November 27 2017
Race Pace Jess explains why she decided against running during pregnancy.
After running your goal race of the year, it’s normal to want to sit on the couch and cozy up with a bottle of red wine and binge on Netflix for a few weeks. Eventually, boredom sinks in and you find you are ready to get back to working towards your running goals. You’re a runner and runners don’t just binge watch old episodes of Friends all year. They work on their goals
Figuring out what to do during the off-season can be difficult. There aren’t any off-season training plans to follow, which means often runners end up doing random workouts. Creating a plan for the off-season is essential to having a great race season.
To make the most of your off-season follow these rules:
Spend less time running than you did during training season and more time cross-training.
They don’t necessarily have to fit into a race specific training plan due to lack of time. For example: If you love Zumba, but don’t have time for it when training for a race, make it a regular part of your routine during this season.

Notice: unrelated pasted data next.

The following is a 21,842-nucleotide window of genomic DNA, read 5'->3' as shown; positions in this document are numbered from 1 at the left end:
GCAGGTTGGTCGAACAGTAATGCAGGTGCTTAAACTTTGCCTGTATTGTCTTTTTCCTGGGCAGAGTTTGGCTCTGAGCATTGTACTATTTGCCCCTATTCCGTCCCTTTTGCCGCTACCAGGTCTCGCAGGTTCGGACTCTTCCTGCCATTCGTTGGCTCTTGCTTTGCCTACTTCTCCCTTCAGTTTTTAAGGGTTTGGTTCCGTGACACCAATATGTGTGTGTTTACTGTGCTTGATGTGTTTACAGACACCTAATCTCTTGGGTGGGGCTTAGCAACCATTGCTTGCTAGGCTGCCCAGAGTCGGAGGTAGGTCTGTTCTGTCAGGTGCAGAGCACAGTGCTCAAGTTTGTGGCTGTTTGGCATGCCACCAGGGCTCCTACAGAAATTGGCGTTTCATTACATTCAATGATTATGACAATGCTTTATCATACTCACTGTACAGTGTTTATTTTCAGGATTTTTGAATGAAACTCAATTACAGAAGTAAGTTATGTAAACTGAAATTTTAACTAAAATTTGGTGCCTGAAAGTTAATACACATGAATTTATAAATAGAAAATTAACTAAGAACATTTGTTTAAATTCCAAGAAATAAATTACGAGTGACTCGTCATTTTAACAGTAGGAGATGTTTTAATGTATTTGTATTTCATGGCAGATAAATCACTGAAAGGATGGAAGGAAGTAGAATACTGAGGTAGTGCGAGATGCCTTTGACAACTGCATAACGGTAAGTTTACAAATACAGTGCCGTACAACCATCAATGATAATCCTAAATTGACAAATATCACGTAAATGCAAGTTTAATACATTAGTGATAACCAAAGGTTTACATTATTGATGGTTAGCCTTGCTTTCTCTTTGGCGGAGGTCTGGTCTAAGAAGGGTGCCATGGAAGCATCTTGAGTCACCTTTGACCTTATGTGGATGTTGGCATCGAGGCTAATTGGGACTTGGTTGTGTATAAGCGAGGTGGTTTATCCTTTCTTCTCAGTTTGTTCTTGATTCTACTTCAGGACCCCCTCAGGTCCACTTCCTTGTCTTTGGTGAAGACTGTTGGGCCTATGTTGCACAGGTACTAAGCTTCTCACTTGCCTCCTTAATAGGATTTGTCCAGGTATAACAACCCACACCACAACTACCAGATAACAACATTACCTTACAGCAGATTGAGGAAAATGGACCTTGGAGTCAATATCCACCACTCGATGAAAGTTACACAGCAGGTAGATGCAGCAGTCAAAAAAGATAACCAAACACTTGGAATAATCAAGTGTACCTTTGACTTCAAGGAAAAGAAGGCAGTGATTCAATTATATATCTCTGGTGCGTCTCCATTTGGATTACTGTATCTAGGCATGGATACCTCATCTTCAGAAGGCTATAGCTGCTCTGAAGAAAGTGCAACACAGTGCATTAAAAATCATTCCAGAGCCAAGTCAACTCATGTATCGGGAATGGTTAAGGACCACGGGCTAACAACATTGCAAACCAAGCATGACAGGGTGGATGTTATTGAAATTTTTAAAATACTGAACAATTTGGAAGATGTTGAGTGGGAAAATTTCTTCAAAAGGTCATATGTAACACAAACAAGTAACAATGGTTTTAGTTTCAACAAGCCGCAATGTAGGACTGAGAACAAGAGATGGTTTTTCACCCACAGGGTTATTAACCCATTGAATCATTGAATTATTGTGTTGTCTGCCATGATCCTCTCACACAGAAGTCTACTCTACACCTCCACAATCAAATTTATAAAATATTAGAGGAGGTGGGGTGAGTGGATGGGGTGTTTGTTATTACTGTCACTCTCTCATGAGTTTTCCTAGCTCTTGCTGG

You should always include fun workouts, but the off-season is really a time to stop stressing about goals, splits and clock times. It is an opportunity to let go of all of those things and just have fun while working on other aspects of running that will lead you to your next goal.
Include strength training a minimum of two times per week (and as much as 4 times a week). This is the best time period to focus on getting strong before you start increasing the mileage and intensity of your runs again.
Experiment with different types of workouts, join a new running group or do something you’ve never done before like trail running.
Read some inspirational books or books on the psychology of sport. Once you hit peak season your mind will be strong and you’ll feel inspired to give your goal your all.
While this is a time period to have fun, it’s still important to create structure so that you make sure you are working efficiently to meet your goals.
Good goals include being able to do 25 push-ups or taking a yoga class twice a week.
Consult with a running coach to ensure your schedule will lead you to want to go in the fall and to make sure you’re including the right strength training workouts and cross-training workouts to support your goals.